I was at a party recently and mentioned to someone that I’m writing a book on Self Love. The guy I knew from way back rolled his eyes, but I kept going: ”I believe that everything in our life: our thoughts and experiences – our reality – is a result of the relationship we have with ourselves”. My acquaintance left for the hot dog stand soon after.
So, either A) Self Love is not very cool as a casual conversation topic or B) it’s really hard to grasp. Which means, we – as a culture – are not very friendly with the whole theme. It’s not something you nonchalantly converse about unless you’re gathered with ”spiritual” people or your therapist. Maybe not even then.
So what do I mean when I talk or write about self love? What is this ever-elusive roll-your-eyes-at -thing, really? (Actually only you can decide what it is to you – I believe it’s a private matter between your human self and your divine.) But allow me to indulge in some of my musings.
Does loving myself mean that I’ll take myself out for a dinner or to a spa or traveling because I’m worth it? Does it imply to certain actions or thinking?
There are so many views on Self Love. There’s the somewhat short canon of modern psychology and its view on the inner workings of human beings and then there are the age-old wisdom traditions. We have all these concepts of self trust and self compassion, healing our wounds and our traumas. We have yoga and we have Buddhism. We have methods and practices to become more of ourselves, more wholesome, more well being.
We become super juiced if someone suggests five steps or a program to self love (or something related – as in healing your… fill in the blank). We nod our heads in inspiration but more often than not we slip right back into our old ways of judging ourselves and talking bad behind our own backs. We end up trying even harder to be ”good” humans, trying to make it to the yoga more often and trying to control our anger or thoughts because we think losing our temper or thinking ”bad” thoughts is somehow not very loving. We have all these preconceived notions on what behavior or inner landscapes equal for Self Love, and what don’t.
I think it is relevant to became aware of what self respect might look like (acting according to your truth, expressing your feelings instead of suppressing or numbing them, deeply listening to yourself = taking responsibility for your life) but not making any particular action or thought a measure of your Self Love. For if you do, how on earth will you ever be able to attain those lofty ideals, as long as you’re in human form?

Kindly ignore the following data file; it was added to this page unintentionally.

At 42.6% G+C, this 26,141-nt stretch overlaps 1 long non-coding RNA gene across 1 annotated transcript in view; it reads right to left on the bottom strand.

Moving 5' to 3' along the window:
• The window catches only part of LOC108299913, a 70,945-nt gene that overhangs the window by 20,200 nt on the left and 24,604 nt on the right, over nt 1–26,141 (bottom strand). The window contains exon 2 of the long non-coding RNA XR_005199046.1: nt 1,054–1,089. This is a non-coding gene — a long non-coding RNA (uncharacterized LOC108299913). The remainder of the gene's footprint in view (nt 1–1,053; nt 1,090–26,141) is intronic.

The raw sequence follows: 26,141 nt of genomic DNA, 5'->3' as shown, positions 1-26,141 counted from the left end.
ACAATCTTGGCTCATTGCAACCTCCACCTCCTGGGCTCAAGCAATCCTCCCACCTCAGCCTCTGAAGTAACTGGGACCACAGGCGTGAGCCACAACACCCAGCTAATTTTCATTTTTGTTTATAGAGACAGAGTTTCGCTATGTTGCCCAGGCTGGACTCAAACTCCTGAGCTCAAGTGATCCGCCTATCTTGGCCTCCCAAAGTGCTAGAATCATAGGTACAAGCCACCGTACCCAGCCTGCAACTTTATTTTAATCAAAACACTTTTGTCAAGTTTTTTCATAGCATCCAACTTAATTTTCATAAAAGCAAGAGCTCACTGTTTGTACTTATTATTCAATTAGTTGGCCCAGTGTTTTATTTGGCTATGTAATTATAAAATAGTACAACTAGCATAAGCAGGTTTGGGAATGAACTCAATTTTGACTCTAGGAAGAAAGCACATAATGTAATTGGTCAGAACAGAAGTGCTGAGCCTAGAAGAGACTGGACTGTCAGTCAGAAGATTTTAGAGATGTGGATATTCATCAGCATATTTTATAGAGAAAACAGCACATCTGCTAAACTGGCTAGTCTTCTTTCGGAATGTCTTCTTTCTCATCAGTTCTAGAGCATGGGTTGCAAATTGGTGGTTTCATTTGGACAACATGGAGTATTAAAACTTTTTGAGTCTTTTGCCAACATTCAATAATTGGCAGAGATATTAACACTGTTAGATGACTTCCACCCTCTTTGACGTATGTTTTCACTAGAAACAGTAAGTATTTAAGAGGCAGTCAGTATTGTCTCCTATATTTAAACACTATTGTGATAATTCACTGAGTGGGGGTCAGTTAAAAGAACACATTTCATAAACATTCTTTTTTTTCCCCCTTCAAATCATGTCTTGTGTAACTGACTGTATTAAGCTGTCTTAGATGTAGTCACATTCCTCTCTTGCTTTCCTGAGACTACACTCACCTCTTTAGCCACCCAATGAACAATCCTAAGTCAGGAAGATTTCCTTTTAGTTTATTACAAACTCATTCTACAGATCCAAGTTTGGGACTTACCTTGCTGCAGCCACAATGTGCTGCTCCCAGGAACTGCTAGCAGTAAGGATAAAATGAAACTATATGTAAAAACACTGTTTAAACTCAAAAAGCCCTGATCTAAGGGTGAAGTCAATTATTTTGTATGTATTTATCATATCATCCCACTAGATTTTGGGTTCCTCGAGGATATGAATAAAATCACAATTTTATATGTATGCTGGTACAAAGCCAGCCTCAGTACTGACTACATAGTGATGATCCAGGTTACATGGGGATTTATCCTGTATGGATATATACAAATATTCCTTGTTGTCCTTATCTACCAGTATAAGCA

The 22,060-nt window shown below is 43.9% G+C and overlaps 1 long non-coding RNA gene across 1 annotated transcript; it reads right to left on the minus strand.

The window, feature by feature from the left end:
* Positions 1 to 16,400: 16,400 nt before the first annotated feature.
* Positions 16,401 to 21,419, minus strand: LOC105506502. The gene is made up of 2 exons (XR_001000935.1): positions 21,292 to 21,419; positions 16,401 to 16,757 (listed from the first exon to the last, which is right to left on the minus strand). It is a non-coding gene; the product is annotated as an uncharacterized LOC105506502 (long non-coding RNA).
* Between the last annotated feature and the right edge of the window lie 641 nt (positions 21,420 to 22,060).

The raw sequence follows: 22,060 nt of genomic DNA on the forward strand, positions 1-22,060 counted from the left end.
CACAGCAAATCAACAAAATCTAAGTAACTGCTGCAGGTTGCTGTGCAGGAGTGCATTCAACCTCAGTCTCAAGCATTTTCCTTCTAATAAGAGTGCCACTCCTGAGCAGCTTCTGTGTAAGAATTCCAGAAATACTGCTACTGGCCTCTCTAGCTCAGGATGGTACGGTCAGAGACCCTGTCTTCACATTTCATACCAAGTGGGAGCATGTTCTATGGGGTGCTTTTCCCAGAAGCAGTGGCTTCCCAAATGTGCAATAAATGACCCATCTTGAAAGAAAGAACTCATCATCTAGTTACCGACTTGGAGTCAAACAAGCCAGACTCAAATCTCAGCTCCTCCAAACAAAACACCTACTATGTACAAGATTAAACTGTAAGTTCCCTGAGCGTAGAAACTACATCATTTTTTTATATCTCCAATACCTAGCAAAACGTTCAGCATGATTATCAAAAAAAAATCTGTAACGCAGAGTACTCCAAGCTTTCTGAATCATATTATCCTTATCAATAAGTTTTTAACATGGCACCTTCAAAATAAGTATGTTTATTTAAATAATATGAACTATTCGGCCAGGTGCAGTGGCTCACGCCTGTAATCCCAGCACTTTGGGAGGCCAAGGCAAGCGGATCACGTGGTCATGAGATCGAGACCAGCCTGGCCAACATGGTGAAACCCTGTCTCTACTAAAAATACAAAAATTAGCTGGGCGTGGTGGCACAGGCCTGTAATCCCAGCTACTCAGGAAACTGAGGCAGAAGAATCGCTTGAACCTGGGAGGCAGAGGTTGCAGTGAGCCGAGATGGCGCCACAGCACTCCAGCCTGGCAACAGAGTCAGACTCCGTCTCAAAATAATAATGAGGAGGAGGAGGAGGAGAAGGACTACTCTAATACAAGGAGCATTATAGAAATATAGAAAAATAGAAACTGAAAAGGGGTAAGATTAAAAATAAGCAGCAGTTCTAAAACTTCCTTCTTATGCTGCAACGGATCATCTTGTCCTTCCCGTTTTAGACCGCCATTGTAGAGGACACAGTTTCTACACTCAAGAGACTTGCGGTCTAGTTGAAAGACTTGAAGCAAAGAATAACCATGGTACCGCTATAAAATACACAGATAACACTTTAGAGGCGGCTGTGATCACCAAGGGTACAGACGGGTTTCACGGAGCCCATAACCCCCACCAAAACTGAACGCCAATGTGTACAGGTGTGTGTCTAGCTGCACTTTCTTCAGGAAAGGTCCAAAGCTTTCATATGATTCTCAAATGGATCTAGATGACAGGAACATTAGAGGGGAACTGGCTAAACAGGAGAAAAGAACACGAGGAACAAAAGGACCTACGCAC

Many people will certainly try to do that. Hell, I’ve tried to do that. I’ve been studying Self Love like a Self Love Nerd trying so hard to reach wholeness and healing. For a long while I believed that loving myself meant that I wouldn’t feel anxiety or that I knew what the hell I was doing or that I’d just have it all figured out according to the standards of my limited human mind/condition. I thought it was some ecstatic spiritual state. I thought self love was something specific and that I would know exactly what as soon as I’d reach ”there” ”completely”.
Then I realized there is no ”there”. It’s all here.
So many times all those wonderful lists on what we should do in order to love ourselves exclude things. Like don’t judge yourself. But what if some judging thought passes through my mind? Or if I fail to say NO to someone? Does it mean that I miserably fail in loving myself before I even get to cross some magical line? Isn’t that an oxymoron in itself? What about real wholeness? Not leaving anything out, not even our darkest dark? Could that be included in the sphere of our wholeness instead of trying to get rid or fix something in order to ”become” whole?
Loving yourself is not about any specific action or thought. It is about consciousness. It is about giving my human self a break. Not trying to fix it, mend it or change it. It’s about letting it have its darknesses and its lights. And at the same time feeling this quiet, old-as-cosmos peacefulness. They can go hand in hand. It’s about removing our judgment on what the self loving human should or should not look or be like. This makes room for our expansive consciousness to be here with us.
When we just are with whatever we are feeling or experiencing, we can sense this awareness within and hear the human. It’s the meeting of the so-called imperfect human and the eternal: our consciousness, our existence. Not trying to make the human holy (for the divine doesn’t care whether we’re addicts, loners or the talk of the town – it doesn’t have any conditions for us).
I get to experience Self Love without changing one bit, without becoming ”healed” or better. As I don’t expect change or perfection, I naturally gravitate toward respectful attitude towards myself and others. I don’t have anything to judge, as I don’t come from the place of judging anything within me as particularly preferable over something else. Self Love isn’t any particular feelings or states of being. But I would describe it as an ease with myself, even in my uneasiness. An okayness. (And yes, sometimes ecstasy and deep joy).
Ah, how we would like someone else, like god or cosmos or our parents or a guru, to decide whether we are worth loving. If only we’d master our kundalini or bad thoughts. If we’d just get this or that part of ourselves together.
But it doesn’t work like that. Self love doesn’t have any conditions as our divine simply doesn’t care about our humane ”imperfections” – it’s not a chase or a race. It’s not a ”when” or ”if”. As human beings we are masters of perceptions, well-crystallized, conditioned thought patterns = judgements. But that doesn’t mean that our perceptions are true. For better or worse, Consciousness/Divine/Love/Whatever You Want To Call It, is not a perception. It just is. Can we just allow that to be with us?